Step by Step
Patients very often have concerns that go beyond the information given by the surgeon. This is a step by step guide of what to expect. Whilst every case is different, if there are no complications the steps involved from beginning to end tend to follow a pattern.
This is a summary of what you might expect, step by step.
- After diagnosis your breast surgeon will discuss with you your options.
If immediate reconstruction is
an option then an appointment will be made to see a plastic surgeon.
- At the initial consultation with the plastic surgeon your options as to
the type of reconstruction will be discussed at some length. This is the
case with both immediate and delayed
- A second consultation, a week or so later is usually very helpful. It
allows you to have had a period of time in which to assimilate all the information
you have received. You are bound to feel overwhelmed at this stage and a
further meeting with the surgeon is generally beneficial.
- Once the type of reconstruction is decided upon the wheels are put into
motion to prepare you for the operation. This will include:
i) A date – the two surgeons involved will generally decide this in discussion with you.
ii) Anaesthetic assessment – generally the week before the operation
iii) Pre admission tests i.e. bloods tests, ECG etc – a week to ten days before admission.
iv) Doppler Scan – a simple ultra sound test, or CT scan is used to visualize the flow patterns of arteries and veins. This is sometimes required with a DIEP reconstruction and is usually carried out a week or so before admission.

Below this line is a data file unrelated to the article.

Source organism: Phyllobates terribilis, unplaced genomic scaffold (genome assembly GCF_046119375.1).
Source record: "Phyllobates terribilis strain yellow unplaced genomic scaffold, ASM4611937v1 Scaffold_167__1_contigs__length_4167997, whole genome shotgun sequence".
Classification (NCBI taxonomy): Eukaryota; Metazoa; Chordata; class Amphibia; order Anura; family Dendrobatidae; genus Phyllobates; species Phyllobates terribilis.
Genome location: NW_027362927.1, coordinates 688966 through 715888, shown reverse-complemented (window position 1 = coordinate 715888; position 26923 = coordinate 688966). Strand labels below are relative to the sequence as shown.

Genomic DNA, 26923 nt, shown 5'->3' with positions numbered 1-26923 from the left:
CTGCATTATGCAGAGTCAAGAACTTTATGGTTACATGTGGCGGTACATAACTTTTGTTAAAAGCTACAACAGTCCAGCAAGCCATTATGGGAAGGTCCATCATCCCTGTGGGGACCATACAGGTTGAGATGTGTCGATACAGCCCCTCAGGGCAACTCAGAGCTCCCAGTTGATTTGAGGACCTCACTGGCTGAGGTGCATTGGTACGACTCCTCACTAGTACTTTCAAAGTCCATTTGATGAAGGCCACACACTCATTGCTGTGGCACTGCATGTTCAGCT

v) If you are an insured patient then you will need to inform and liaise with your insurance company to keep them fully informed.
- When the day of the operation arrives admission is usually an hour or
so before the scheduled start time in a private hospital. Possibly the night
before in an NHS hospital. The surgeon will draw markings on you to guide
him during the surgery.
- During the surgery you will have a Bladder Catheter (a
tube passed up into the bladder) inserted. This will allow you to pass water
without having to get out of bed for the first few days after your operation.
As soon as you are up and about the catheter can be removed. Many women
worry about the catheter but it causes very little discomfort and is simply
and easily removed by the nurse on the ward at the doctors request.
- You can expect to be in hospital for around seven days depending on the
type of reconstruction. In the case of reconstructions using a flap it is
usual to spend some time on the High Dependency Unit. This allows the flap
area to be constantly observed in those vital first few days. Very occasionally
after surgery there may be some bleeding or a lack of blood supply to the
flap. In this instance it could be necessary to return you to theatre to
investigate the cause.
- You will have surgical drains either side of your donor site wound and
one at the side of your new breast mound. This is simply a tube used to
remove blood or other fluids from a wound. These are usually removed the
day before or the day you go home.
- Physiotherapy is often required to help with breathing exercises and initially
gentle arm movements. This may commence whilst you are in hospital or be
arranged for after you come home.
- Visits to the hospital to have dressings changed will be made.
- A follow-up appointment to see your plastic surgeon will be made for about
two weeks after you are discharged from hospital.
- Depending on the advice of your oncologist regarding any chemotherapy
and/or radiotherapy that you may need to have and your type of reconstruction
a timetable for nipple reconstruction
and nipple tattooing can be
- You will continue to see your breast surgeon and your plastic surgeon at extending intervals over several months until the reconstruction is complete.